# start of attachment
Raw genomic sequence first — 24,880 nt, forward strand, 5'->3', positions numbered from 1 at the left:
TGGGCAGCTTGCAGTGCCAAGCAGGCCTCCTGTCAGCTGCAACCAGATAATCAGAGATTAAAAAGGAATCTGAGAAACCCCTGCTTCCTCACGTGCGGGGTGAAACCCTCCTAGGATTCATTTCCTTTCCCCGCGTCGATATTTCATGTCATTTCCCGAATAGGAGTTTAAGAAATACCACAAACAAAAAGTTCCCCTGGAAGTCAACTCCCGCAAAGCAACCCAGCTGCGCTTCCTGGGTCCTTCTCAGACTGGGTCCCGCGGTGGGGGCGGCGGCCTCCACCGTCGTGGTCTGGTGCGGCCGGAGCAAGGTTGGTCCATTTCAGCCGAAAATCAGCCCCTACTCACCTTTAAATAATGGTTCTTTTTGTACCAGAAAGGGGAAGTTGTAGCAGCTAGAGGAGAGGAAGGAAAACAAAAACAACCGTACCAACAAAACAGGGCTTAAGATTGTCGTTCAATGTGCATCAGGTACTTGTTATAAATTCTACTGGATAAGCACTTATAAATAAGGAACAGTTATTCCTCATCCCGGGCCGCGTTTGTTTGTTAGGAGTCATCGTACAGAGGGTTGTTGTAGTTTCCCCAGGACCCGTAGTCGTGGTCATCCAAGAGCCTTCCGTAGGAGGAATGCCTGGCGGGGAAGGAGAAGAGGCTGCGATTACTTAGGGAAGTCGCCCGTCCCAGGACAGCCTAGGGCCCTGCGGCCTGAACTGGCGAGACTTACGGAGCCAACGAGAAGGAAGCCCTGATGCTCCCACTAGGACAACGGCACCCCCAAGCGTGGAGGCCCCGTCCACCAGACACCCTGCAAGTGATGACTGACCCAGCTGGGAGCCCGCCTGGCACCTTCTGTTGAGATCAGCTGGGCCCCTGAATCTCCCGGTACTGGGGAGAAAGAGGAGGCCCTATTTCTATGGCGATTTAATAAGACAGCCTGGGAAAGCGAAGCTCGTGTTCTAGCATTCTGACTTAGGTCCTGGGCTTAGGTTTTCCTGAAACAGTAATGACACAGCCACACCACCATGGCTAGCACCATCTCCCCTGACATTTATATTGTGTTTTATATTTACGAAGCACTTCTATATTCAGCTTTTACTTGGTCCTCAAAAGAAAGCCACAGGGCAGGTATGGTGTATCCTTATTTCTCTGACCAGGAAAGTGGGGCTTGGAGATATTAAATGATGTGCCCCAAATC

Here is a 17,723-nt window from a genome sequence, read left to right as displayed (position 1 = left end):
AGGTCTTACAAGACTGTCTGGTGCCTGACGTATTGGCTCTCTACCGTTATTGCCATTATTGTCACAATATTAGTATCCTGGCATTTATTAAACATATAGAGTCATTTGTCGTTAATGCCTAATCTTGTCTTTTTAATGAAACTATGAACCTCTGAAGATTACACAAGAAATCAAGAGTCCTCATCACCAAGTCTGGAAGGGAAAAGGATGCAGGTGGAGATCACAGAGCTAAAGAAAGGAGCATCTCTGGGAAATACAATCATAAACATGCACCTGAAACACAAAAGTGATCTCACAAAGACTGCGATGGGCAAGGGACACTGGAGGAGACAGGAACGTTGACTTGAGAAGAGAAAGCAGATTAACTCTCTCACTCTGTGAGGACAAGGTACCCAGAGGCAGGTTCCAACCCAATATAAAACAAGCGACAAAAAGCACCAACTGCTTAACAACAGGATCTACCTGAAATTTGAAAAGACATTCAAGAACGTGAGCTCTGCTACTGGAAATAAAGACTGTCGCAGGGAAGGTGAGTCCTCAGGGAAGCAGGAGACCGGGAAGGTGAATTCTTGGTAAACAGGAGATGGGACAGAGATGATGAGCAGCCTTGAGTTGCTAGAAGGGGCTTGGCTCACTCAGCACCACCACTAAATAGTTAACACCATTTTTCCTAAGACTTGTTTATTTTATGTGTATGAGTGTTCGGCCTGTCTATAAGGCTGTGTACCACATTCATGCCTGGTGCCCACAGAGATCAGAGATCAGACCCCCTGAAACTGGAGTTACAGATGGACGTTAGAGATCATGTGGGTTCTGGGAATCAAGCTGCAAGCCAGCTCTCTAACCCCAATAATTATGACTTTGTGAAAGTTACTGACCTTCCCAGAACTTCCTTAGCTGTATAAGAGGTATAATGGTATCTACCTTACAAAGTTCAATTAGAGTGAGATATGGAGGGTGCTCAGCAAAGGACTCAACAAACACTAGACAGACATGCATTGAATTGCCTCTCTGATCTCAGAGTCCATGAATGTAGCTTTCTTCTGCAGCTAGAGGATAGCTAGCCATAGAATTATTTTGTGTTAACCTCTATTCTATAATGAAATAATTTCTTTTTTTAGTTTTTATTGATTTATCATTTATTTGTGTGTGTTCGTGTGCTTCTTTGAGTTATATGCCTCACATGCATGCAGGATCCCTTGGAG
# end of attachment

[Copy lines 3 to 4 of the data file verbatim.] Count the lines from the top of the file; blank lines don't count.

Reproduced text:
Here is a 17,723-nt window from a genome sequence, read left to right as displayed (position 1 = left end):
AGGTCTTACAAGACTGTCTGGTGCCTGACGTATTGGCTCTCTACCGTTATTGCCATTATTGTCACAATATTAGTATCCTGGCATTTATTAAACATATAGAGTCATTTGTCGTTAATGCCTAATCTTGTCTTTTTAATGAAACTATGAACCTCTGAAGATTACACAAGAAATCAAGAGTCCTCATCACCAAGTCTGGAAGGGAAAAGGATGCAGGTGGAGATCACAGAGCTAAAGAAAGGAGCATCTCTGGGAAATACAATCATAAACATGCACCTGAAACACAAAAGTGATCTCACAAAGACTGCGATGGGCAAGGGACACTGGAGGAGACAGGAACGTTGACTTGAGAAGAGAAAGCAGATTAACTCTCTCACTCTGTGAGGACAAGGTACCCAGAGGCAGGTTCCAACCCAATATAAAACAAGCGACAAAAAGCACCAACTGCTTAACAACAGGATCTACCTGAAATTTGAAAAGACATTCAAGAACGTGAGCTCTGCTACTGGAAATAAAGACTGTCGCAGGGAAGGTGAGTCCTCAGGGAAGCAGGAGACCGGGAAGGTGAATTCTTGGTAAACAGGAGATGGGACAGAGATGATGAGCAGCCTTGAGTTGCTAGAAGGGGCTTGGCTCACTCAGCACCACCACTAAATAGTTAACACCATTTTTCCTAAGACTTGTTTATTTTATGTGTATGAGTGTTCGGCCTGTCTATAAGGCTGTGTACCACATTCATGCCTGGTGCCCACAGAGATCAGAGATCAGACCCCCTGAAACTGGAGTTACAGATGGACGTTAGAGATCATGTGGGTTCTGGGAATCAAGCTGCAAGCCAGCTCTCTAACCCCAATAATTATGACTTTGTGAAAGTTACTGACCTTCCCAGAACTTCCTTAGCTGTATAAGAGGTATAATGGTATCTACCTTACAAAGTTCAATTAGAGTGAGATATGGAGGGTGCTCAGCAAAGGACTCAACAAACACTAGACAGACATGCATTGAATTGCCTCTCTGATCTCAGAGTCCATGAATGTAGCTTTCTTCTGCAGCTAGAGGATAGCTAGCCATAGAATTATTTTGTGTTAACCTCTATTCTATAATGAAATAATTTCTTTTTTTAGTTTTTATTGATTTATCATTTATTTGTGTGTGTTCGTGTGCTTCTTTGAGTTATATGCCTCACATGCATGCAGGATCCCTTGGAG